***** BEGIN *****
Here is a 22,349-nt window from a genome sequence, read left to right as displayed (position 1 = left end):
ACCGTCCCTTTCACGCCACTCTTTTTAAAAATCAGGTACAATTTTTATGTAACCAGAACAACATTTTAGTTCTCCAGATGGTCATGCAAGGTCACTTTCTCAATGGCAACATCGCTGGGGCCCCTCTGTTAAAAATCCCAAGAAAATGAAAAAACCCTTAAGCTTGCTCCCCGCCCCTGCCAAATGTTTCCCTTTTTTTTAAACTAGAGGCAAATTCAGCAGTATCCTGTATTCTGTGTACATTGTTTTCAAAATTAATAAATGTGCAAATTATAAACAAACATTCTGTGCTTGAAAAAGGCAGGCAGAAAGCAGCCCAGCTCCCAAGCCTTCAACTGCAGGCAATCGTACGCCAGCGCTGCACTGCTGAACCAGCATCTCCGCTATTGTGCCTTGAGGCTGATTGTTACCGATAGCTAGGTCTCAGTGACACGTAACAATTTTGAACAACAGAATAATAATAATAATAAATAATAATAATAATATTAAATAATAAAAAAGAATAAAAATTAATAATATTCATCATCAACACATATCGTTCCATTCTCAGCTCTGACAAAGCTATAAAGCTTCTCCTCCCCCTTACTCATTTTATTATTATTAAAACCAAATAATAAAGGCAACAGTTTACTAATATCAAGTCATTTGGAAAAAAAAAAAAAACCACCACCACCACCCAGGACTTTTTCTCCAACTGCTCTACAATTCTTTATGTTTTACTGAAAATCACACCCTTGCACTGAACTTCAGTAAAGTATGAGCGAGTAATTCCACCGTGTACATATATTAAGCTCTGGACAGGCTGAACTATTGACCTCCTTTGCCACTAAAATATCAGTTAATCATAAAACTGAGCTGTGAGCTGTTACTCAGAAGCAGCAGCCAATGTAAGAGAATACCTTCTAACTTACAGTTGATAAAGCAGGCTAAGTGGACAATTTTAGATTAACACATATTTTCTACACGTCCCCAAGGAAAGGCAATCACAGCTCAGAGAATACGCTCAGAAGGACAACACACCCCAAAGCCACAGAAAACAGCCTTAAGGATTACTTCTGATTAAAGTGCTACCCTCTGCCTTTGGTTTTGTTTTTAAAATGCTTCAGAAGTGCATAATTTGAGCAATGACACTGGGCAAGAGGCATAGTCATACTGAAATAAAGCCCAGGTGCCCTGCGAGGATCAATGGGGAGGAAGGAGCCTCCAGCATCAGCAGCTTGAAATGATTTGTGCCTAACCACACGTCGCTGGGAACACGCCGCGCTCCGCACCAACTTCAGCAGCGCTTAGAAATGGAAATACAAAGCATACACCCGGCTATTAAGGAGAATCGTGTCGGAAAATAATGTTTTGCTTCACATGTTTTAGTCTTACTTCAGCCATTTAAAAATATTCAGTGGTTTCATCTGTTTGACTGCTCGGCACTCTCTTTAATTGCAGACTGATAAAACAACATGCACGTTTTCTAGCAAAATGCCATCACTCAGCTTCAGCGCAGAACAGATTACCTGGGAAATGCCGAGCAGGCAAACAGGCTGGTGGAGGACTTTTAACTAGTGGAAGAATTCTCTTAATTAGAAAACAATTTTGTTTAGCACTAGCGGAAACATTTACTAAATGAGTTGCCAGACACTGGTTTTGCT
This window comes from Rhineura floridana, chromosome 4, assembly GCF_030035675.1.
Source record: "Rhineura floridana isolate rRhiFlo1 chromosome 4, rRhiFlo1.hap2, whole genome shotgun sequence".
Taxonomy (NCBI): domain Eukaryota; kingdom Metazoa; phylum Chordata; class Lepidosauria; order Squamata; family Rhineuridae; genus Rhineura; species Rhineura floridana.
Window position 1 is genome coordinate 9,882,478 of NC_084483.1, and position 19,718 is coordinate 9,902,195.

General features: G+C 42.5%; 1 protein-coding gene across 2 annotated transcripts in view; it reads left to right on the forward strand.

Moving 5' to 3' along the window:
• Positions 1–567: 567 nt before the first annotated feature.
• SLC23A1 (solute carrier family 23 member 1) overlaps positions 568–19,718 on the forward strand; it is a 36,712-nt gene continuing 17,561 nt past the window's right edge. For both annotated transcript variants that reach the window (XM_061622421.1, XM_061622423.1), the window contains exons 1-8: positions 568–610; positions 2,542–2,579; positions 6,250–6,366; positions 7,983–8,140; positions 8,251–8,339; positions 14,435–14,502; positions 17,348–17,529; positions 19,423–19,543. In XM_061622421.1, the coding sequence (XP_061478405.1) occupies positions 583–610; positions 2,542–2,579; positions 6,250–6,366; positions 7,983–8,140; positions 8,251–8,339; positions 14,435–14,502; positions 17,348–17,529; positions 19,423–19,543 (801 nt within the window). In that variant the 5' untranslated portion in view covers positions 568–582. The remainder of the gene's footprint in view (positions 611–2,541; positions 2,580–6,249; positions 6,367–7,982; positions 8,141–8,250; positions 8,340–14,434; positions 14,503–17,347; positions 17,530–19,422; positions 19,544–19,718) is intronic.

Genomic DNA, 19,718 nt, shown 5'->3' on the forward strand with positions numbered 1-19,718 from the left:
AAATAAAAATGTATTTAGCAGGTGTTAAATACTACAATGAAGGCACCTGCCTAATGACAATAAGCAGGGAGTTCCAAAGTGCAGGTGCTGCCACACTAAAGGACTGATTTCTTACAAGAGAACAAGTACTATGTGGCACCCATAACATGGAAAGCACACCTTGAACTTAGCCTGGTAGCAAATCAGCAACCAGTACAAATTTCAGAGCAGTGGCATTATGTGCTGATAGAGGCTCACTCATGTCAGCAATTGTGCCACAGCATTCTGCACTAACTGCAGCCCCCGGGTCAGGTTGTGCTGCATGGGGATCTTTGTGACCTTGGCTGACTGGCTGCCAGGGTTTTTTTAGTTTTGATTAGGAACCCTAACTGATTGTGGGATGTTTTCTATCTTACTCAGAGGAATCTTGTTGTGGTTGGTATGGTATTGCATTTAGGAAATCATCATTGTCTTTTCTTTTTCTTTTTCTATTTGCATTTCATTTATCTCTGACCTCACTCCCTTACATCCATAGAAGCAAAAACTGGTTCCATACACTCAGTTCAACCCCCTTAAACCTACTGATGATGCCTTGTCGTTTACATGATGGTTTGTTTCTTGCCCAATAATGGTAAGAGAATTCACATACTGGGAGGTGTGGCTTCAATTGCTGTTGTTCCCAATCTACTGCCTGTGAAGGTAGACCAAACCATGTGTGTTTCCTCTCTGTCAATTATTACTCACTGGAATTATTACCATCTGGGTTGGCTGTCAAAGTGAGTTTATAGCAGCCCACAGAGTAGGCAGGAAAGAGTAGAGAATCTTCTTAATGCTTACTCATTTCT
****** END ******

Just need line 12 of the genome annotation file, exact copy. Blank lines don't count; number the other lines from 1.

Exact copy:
AAATAAAAATGTATTTAGCAGGTGTTAAATACTACAATGAAGGCACCTGCCTAATGACAATAAGCAGGGAGTTCCAAAGTGCAGGTGCTGCCACACTAAAGGACTGATTTCTTACAAGAGAACAAGTACTATGTGGCACCCATAACATGGAAAGCACACCTTGAACTTAGCCTGGTAGCAAATCAGCAACCAGTACAAATTTCAGAGCAGTGGCATTATGTGCTGATAGAGGCTCACTCATGTCAGCAATTGTGCCACAGCATTCTGCACTAACTGCAGCCCCCGGGTCAGGTTGTGCTGCATGGGGATCTTTGTGACCTTGGCTGACTGGCTGCCAGGGTTTTTTTAGTTTTGATTAGGAACCCTAACTGATTGTGGGATGTTTTCTATCTTACTCAGAGGAATCTTGTTGTGGTTGGTATGGTATTGCATTTAGGAAATCATCATTGTCTTTTCTTTTTCTTTTTCTATTTGCATTTCATTTATCTCTGACCTCACTCCCTTACATCCATAGAAGCAAAAACTGGTTCCATACACTCAGTTCAACCCCCTTAAACCTACTGATGATGCCTTGTCGTTTACATGATGGTTTGTTTCTTGCCCAATAATGGTAAGAGAATTCACATACTGGGAGGTGTGGCTTCAATTGCTGTTGTTCCCAATCTACTGCCTGTGAAGGTAGACCAAACCATGTGTGTTTCCTCTCTGTCAATTATTACTCACTGGAATTATTACCATCTGGGTTGGCTGTCAAAGTGAGTTTATAGCAGCCCACAGAGTAGGCAGGAAAGAGTAGAGAATCTTCTTAATGCTTACTCATTTCT